Shiyou Yang received his M. Eng and PhD degrees in electrical engineering in 1990 and 1995, respectively. He is currently a full professor at the College of Electrical Engineering, Zhejiang university, China. His research interests include Computational Electromagnetics in both high and low frequency domains, and the application of numerical techniques in performance analysis and optimization of electronic and electromagnetic devices.
Shiyou Yang has been an active CEFC and COMPUMAG volunteer for over 30 years. He served in several important roles in the CEFC and COMPUMAG series conferences, such as the general Chair of IEEE CEFC2018; the Chair of International Steering Committee of IEEE CEFC from year 2020 to year 2022.

Abstract +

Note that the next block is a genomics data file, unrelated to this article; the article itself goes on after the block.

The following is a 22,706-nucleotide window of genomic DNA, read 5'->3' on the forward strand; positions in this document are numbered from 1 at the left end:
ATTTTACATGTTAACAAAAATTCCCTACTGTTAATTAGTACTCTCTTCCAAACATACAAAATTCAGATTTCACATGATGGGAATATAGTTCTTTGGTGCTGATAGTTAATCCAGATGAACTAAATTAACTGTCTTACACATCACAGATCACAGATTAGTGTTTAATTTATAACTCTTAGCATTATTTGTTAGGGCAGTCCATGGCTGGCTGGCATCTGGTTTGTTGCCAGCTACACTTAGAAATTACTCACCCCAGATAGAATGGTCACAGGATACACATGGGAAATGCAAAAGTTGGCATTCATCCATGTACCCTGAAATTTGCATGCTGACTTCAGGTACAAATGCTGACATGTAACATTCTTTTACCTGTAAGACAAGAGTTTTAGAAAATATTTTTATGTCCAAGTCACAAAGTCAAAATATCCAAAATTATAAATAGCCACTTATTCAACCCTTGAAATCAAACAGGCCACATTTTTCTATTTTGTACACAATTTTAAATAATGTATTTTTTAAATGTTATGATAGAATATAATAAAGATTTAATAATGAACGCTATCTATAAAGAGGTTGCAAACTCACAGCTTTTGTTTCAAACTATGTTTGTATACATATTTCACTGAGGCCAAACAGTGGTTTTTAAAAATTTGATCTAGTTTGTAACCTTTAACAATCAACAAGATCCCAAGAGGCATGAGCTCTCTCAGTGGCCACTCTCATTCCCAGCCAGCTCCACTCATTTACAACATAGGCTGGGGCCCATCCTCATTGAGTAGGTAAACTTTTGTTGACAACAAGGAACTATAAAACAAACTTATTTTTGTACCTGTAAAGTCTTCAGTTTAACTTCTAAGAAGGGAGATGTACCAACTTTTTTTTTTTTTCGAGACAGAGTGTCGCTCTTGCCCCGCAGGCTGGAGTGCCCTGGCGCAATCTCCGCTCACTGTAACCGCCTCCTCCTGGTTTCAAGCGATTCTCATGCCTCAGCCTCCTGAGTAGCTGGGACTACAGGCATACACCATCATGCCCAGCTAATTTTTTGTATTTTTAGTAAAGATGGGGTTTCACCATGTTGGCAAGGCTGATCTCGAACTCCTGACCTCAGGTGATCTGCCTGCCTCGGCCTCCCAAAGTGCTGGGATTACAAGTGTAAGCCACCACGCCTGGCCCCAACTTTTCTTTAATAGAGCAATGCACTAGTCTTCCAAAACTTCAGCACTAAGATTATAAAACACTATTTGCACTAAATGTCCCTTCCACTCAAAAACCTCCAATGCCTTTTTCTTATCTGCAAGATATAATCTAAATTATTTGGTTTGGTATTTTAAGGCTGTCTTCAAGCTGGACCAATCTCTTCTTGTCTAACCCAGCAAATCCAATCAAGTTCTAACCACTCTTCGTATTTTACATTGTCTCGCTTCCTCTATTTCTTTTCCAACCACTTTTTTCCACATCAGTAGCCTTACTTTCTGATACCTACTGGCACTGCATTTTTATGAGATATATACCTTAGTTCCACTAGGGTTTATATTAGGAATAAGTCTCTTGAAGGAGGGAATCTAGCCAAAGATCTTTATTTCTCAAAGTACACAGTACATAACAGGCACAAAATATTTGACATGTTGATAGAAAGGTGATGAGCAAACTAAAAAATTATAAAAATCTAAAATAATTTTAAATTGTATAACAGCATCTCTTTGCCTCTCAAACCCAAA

Metamaterials (MTM) is a novel artificial material, exhibiting exotic electromagnetic properties including negative permeability and or permittivity on some frequencies. The theory and applications of MTMs in high-frequency electromagnetics and optics have been widely and extensively studied. Recently, low-frequency MTM in near field power devices and system, covering wireless power transfer, magnetic resonance imaging, and magnetic shielding, has become a hot research topic. Nevertheless, as compared to a high-frequency MTM, the study of low-frequency MTM is still on the way in progressing. Moreover, the existing analysis methodology for a low-frequency MTMs is still basically inherited from those for high-frequency MTMs. The time domain computation methods for MTM-included electromagnetic systems are also oriented for electromagnetic waves instead of low-frequency quasi-static fields. Consequently, it is demanding to have a systematic exploration on the theoretical model and mechanism of a low frequency MTM, and its numerical modelling. In this point of view, this talk strives to present a systematic introduction on the working mechanism, the microcosmic and macroscopic model, the constitutive parameter abstracting approach, the time domain numerical method for MTM-consisted low-frequency near field systems and devices, the Euler-Lagrange method for low-frequency MTMs, and typical applications of low-frequency MTMs.